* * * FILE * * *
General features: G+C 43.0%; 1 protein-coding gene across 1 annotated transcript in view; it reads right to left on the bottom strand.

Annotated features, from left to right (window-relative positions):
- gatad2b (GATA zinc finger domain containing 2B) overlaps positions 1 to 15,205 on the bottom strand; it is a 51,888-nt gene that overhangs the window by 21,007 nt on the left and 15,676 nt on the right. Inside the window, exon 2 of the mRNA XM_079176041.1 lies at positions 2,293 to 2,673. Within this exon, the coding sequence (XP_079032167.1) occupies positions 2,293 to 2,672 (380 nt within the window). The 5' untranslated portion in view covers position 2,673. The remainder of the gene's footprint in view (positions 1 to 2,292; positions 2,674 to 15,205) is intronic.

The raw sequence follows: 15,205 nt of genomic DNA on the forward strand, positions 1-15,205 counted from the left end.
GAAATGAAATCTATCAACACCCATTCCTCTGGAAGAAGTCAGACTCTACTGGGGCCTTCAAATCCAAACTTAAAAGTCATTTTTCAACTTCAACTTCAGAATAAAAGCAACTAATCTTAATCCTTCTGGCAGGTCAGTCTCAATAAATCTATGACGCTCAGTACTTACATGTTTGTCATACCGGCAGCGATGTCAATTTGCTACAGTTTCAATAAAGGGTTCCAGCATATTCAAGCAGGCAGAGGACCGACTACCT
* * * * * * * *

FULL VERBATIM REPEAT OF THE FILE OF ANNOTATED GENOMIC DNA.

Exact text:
General features: G+C 43.0%; 1 protein-coding gene across 1 annotated transcript in view; it reads right to left on the bottom strand.

Annotated features, from left to right (window-relative positions):
- gatad2b (GATA zinc finger domain containing 2B) overlaps positions 1 to 15,205 on the bottom strand; it is a 51,888-nt gene that overhangs the window by 21,007 nt on the left and 15,676 nt on the right. Inside the window, exon 2 of the mRNA XM_079176041.1 lies at positions 2,293 to 2,673. Within this exon, the coding sequence (XP_079032167.1) occupies positions 2,293 to 2,672 (380 nt within the window). The 5' untranslated portion in view covers position 2,673. The remainder of the gene's footprint in view (positions 1 to 2,292; positions 2,674 to 15,205) is intronic.

The raw sequence follows: 15,205 nt of genomic DNA on the forward strand, positions 1-15,205 counted from the left end.
GAAATGAAATCTATCAACACCCATTCCTCTGGAAGAAGTCAGACTCTACTGGGGCCTTCAAATCCAAACTTAAAAGTCATTTTTCAACTTCAACTTCAGAATAAAAGCAACTAATCTTAATCCTTCTGGCAGGTCAGTCTCAATAAATCTATGACGCTCAGTACTTACATGTTTGTCATACCGGCAGCGATGTCAATTTGCTACAGTTTCAATAAAGGGTTCCAGCATATTCAAGCAGGCAGAGGACCGACTACCT